With the world running out of space to bury the dead on land, people are starting to dispose of the dead at sea in even more bizarre burials. Although many people have been cremated and had their ashes spread out in the ocean, this can still lead to emissions and toxins pumped out into the atmosphere when cremation facilities don't have the proper filtration systems in place. Like green burials on land, blue burials in the sea are cheaper than traditional burials in a cemetery and offer a more environmentally-friendly way to dispose of a body, according to the Los Angeles Times. However, despite these benefits, this method is still relatively rare, with one funeral director in California telling the Los Angeles Times that less than 1% of "burials he's facilitated in the past 32 years" took place at sea.

There are protocols in place to be buried at sea to make sure that dead bodies are not washing up on shore — the Environmental Protection Agency recommends bodies be wrapped in biodegradable fabric and weighted to make sure the body falls to the ocean floor, and that bodies are thrown into sea where the water is at least 600 feet deep.

Water Wiffle balls

One Florida company is taking the sea burial one step further. Instead of simply disposing of a body on the ocean floor, Eternal Reefs performs a process similar to the tree burials on land. But instead of using a corpse as fertilizer to grow a tree, the company uses a person's cremated remains to rebuild an artificial coral reef in parts of the world where the effects of climate change are destroying the ocean's bright and colorful reefs. According to National Geographic, "warming waters, pollution, ocean acidification, overfishing, and physical destruction are killing coral reefs around the world." That's important because coral reefs provide habitats for thousands of species, protect nearby beaches and shores from wave erosion, and provide lots of communities with a source of economic income related to tourism, per the National Oceanic and Atmospheric Administration.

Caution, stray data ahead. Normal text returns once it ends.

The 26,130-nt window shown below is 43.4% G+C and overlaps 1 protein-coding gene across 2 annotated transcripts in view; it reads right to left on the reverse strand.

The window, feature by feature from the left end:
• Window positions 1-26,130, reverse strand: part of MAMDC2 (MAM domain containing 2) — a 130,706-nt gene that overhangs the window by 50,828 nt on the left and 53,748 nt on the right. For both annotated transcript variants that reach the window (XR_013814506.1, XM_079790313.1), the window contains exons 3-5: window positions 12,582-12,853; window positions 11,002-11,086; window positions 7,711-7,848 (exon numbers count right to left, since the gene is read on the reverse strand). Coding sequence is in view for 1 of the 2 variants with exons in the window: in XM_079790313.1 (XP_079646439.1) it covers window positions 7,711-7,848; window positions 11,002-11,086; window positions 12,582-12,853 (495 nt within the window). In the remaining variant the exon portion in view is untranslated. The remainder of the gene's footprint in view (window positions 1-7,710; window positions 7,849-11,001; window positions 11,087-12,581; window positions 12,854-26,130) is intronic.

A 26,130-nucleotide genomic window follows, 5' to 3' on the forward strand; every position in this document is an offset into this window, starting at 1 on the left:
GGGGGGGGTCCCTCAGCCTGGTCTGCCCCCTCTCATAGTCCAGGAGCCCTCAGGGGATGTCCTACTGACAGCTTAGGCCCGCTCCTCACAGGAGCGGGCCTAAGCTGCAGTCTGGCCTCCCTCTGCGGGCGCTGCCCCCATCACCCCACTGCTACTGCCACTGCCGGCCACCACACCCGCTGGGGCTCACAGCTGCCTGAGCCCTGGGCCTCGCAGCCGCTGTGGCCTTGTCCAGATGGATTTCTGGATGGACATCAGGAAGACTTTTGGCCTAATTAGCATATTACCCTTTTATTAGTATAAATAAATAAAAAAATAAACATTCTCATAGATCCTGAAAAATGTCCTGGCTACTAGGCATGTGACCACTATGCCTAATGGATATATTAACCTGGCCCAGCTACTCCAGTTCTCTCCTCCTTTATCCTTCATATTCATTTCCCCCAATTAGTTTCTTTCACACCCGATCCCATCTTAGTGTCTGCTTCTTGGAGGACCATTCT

Here's how it works: Eternal Reefs partners with families who want to incorporate their loved ones' remains in a coral reef for an epic funeral (via USA Today). They work together to mix the remains with a sort of concrete, where family members can put handprints or written notes to their loved ones. The mixture is made up of a pH-neutral concrete, with its weight distributed so that the reef maintains stability in a flowing ocean. The reef-cremation burial material ends up looking like a big Wiffle ball or a piece of circular Swiss cheese, for lots of fish, plants, and other organisms to hide in and make home.

Burials in a reef

The Eternal Reefs company was started by a pair of divers in the 1980s. After watching the environmental impact of climate change on coral reefs — with 14% of the world's reefs destroyed since 2009, per the Reef Resilience Network — two college roommates at the University of Georgia who were diving off the coast of Florida decided to do something to restore them. As of May 2021, "2,500 Eternal Reefs have been placed off the coasts of Florida, Maryland, New Jersey, North Carolina, South Carolina, Texas and Virginia," with a particular uptick in business during the COVID-19 pandemic, according to USA Today.

Many people have created artificial reefs across the globe to try and restore the natural phenomenon and reduce erosion on the world's beaches, according to New Heaven Reef Conservation. For example, Singapore is using Legos to rebuild their coral reefs. Just like the tree burials, it's not a bad way to go. Quite a legacy to have death become a new form of life.